We had actually planned on crossing the Vietnamese bridge then going north but somehow or other we missed the road or it isn't there or it's disappeared. So we turned around and followed the Mekong south instead, traveling down the eastern bank for about 35km then using a ferry to cross it and return to Phnom Penh via Takmao. Here are some photos from the ferry:
I think the river might be 3oom wide at that point. It's quite swollen though, and will shrink by a third when the rains have stopped. Yes, the poles are the fixation but they allow the actual landing to rise and fall with the water level.
There's no safety equipment on the ferries. As an aside, with all the water in Cambodia you'd think a lot of people here can swim, well, they can't. Most of those kids playing around in the ponds and streams and canals can't swim.
That floating stuff is just some vegetation on it's way to the South China Sea, Cas.
Here's the second trip, the day before yesterday.
A friend of mine invited us over for a 3 hour cruise up the Tonle Sap River (a river/channel connecting the Tonle Sap Lake to the Mekong).
Lots of cheese, sausage, wine and other assorted stuff.
A good time was had by all and of course, after we'd returned to PP, I jumped into the river.
The general direction, under the Japanese Bridge up the Tonle Sap
The Chrouy Changvar side, mainly Vietnamese population, there used to be regular pogroms agains them but they always returned
Returning to the city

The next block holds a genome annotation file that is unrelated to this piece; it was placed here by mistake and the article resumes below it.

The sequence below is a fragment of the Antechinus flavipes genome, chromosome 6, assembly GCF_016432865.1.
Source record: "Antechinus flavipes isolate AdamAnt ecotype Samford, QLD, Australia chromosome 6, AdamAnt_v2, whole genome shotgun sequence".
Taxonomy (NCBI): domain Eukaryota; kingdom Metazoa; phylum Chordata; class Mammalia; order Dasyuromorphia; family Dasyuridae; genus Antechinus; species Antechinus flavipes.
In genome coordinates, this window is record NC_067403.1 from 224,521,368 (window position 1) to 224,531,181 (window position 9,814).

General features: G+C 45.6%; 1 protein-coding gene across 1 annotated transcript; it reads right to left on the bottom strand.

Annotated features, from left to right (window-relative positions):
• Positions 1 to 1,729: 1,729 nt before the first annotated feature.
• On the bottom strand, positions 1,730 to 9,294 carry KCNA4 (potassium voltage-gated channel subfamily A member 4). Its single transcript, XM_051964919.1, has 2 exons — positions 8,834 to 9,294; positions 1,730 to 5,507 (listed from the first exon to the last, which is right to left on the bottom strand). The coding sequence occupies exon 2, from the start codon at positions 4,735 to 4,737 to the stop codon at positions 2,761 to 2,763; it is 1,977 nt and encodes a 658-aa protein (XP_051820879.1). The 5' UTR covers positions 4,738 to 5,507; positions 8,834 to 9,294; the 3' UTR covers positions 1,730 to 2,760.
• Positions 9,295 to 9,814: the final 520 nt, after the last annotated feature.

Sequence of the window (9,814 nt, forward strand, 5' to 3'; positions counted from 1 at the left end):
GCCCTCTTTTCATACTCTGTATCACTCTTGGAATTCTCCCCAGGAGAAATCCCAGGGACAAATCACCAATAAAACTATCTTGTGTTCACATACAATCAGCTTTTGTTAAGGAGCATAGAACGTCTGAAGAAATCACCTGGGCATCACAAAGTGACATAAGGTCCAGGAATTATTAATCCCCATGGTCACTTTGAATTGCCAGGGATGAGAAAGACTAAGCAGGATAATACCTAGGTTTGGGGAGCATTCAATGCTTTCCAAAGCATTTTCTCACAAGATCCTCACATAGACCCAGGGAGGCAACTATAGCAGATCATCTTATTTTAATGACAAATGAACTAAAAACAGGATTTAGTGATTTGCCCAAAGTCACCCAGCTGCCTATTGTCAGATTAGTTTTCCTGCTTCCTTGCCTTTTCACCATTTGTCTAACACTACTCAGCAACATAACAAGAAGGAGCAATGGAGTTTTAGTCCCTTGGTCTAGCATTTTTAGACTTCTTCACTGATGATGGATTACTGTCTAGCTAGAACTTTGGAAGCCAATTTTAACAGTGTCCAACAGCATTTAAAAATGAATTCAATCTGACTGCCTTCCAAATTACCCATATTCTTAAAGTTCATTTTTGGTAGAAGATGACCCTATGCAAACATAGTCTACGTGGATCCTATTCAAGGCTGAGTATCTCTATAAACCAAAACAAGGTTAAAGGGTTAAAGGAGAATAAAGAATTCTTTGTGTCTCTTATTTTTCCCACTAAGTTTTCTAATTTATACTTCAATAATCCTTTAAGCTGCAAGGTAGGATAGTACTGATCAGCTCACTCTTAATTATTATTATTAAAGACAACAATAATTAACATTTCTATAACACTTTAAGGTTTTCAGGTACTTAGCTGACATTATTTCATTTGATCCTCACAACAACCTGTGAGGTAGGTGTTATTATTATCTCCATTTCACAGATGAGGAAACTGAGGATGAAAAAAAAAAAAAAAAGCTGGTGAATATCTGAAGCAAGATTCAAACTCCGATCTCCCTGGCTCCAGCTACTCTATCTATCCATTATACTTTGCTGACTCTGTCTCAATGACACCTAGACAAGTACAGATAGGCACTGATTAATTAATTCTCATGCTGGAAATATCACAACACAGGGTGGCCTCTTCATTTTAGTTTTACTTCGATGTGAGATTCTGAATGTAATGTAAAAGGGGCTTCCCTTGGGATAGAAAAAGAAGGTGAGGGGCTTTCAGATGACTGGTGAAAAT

Enjoying the ride, my girlfriend, my oldest friend in Cambodia and my girlfriend's friend
Passing under the Japanese bridge again, the port straight ahead
The title of the thread is 'Two short Trips...'. But since I go out more often I'll continue posting pics here.
On Sunday afternoon we decided on short notice to go out to Oudong, 35km north of Phnom Penh, a bit of a sacred site and also the location of the Khmer empire's capital towards its decline and fall. This is what is left, a hill with some temples on top.
I love the second picture - the trees that look like lollipops.
Those are the sugar palms from which you can collect palm toddy. You slice of one of the bud stands, hang a bucket below and collect the juice. It's wonderfully refreshing but you have to finish it before noon because it starts fermenting fast and is too smelly and very strong by 1 or 2pm. It's so smelly in fact, that people add raw onions to it to mask the toddy smell
Were you on the temple hill when you took that picture?
Yes, we drove up on the other side.
I do know that it can be a nightmare for propellers, even in the Thai longboats which are more or less designed to avoid that stuff.
When I came back from Chau Doc and the delta we had to change boats because the green stuff killed the propeller...